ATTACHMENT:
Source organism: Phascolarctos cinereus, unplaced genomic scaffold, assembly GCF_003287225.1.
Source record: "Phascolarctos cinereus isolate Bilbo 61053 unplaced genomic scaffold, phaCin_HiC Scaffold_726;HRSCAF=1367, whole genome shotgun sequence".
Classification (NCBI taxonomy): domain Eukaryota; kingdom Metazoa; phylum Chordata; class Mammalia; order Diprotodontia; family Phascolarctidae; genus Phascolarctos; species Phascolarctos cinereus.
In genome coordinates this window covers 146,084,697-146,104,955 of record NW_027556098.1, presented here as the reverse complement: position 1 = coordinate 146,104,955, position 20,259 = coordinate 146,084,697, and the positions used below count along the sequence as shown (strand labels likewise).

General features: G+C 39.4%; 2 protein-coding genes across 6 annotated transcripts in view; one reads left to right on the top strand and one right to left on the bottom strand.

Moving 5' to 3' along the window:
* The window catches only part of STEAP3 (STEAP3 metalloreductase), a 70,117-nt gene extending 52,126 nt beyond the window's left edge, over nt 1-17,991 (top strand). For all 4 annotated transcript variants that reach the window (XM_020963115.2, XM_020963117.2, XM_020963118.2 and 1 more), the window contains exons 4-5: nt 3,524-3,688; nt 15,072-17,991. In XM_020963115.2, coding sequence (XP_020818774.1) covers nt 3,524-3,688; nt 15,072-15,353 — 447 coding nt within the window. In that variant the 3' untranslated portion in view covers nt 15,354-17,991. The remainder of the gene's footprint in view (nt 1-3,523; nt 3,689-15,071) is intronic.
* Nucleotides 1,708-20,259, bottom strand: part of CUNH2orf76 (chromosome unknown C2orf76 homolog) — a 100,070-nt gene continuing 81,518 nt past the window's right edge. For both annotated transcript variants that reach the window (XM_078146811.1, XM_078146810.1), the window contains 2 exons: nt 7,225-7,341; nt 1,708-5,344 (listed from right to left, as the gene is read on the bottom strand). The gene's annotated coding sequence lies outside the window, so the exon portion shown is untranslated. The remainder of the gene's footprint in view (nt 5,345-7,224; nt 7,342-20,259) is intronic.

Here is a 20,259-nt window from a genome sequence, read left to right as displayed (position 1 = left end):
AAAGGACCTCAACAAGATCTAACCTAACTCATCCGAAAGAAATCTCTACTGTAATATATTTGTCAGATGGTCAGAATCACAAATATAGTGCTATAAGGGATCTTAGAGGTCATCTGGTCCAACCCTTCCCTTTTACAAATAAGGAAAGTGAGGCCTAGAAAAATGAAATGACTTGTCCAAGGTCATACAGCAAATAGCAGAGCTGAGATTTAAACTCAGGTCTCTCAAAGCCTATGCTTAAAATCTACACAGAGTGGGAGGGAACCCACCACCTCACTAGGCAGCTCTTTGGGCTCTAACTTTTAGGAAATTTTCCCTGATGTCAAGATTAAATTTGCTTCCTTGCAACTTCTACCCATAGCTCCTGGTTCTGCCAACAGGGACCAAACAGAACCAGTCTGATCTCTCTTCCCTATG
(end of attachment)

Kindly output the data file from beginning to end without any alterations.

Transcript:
Source organism: Phascolarctos cinereus, unplaced genomic scaffold, assembly GCF_003287225.1.
Source record: "Phascolarctos cinereus isolate Bilbo 61053 unplaced genomic scaffold, phaCin_HiC Scaffold_726;HRSCAF=1367, whole genome shotgun sequence".
Classification (NCBI taxonomy): domain Eukaryota; kingdom Metazoa; phylum Chordata; class Mammalia; order Diprotodontia; family Phascolarctidae; genus Phascolarctos; species Phascolarctos cinereus.
In genome coordinates this window covers 146,084,697-146,104,955 of record NW_027556098.1, presented here as the reverse complement: position 1 = coordinate 146,104,955, position 20,259 = coordinate 146,084,697, and the positions used below count along the sequence as shown (strand labels likewise).

General features: G+C 39.4%; 2 protein-coding genes across 6 annotated transcripts in view; one reads left to right on the top strand and one right to left on the bottom strand.

Moving 5' to 3' along the window:
* The window catches only part of STEAP3 (STEAP3 metalloreductase), a 70,117-nt gene extending 52,126 nt beyond the window's left edge, over nt 1-17,991 (top strand). For all 4 annotated transcript variants that reach the window (XM_020963115.2, XM_020963117.2, XM_020963118.2 and 1 more), the window contains exons 4-5: nt 3,524-3,688; nt 15,072-17,991. In XM_020963115.2, coding sequence (XP_020818774.1) covers nt 3,524-3,688; nt 15,072-15,353 — 447 coding nt within the window. In that variant the 3' untranslated portion in view covers nt 15,354-17,991. The remainder of the gene's footprint in view (nt 1-3,523; nt 3,689-15,071) is intronic.
* Nucleotides 1,708-20,259, bottom strand: part of CUNH2orf76 (chromosome unknown C2orf76 homolog) — a 100,070-nt gene continuing 81,518 nt past the window's right edge. For both annotated transcript variants that reach the window (XM_078146811.1, XM_078146810.1), the window contains 2 exons: nt 7,225-7,341; nt 1,708-5,344 (listed from right to left, as the gene is read on the bottom strand). The gene's annotated coding sequence lies outside the window, so the exon portion shown is untranslated. The remainder of the gene's footprint in view (nt 5,345-7,224; nt 7,342-20,259) is intronic.

Here is a 20,259-nt window from a genome sequence, read left to right as displayed (position 1 = left end):
AAAGGACCTCAACAAGATCTAACCTAACTCATCCGAAAGAAATCTCTACTGTAATATATTTGTCAGATGGTCAGAATCACAAATATAGTGCTATAAGGGATCTTAGAGGTCATCTGGTCCAACCCTTCCCTTTTACAAATAAGGAAAGTGAGGCCTAGAAAAATGAAATGACTTGTCCAAGGTCATACAGCAAATAGCAGAGCTGAGATTTAAACTCAGGTCTCTCAAAGCCTATGCTTAAAATCTACACAGAGTGGGAGGGAACCCACCACCTCACTAGGCAGCTCTTTGGGCTCTAACTTTTAGGAAATTTTCCCTGATGTCAAGATTAAATTTGCTTCCTTGCAACTTCTACCCATAGCTCCTGGTTCTGCCAACAGGGACCAAACAGAACCAGTCTGATCTCTCTTCCCTATG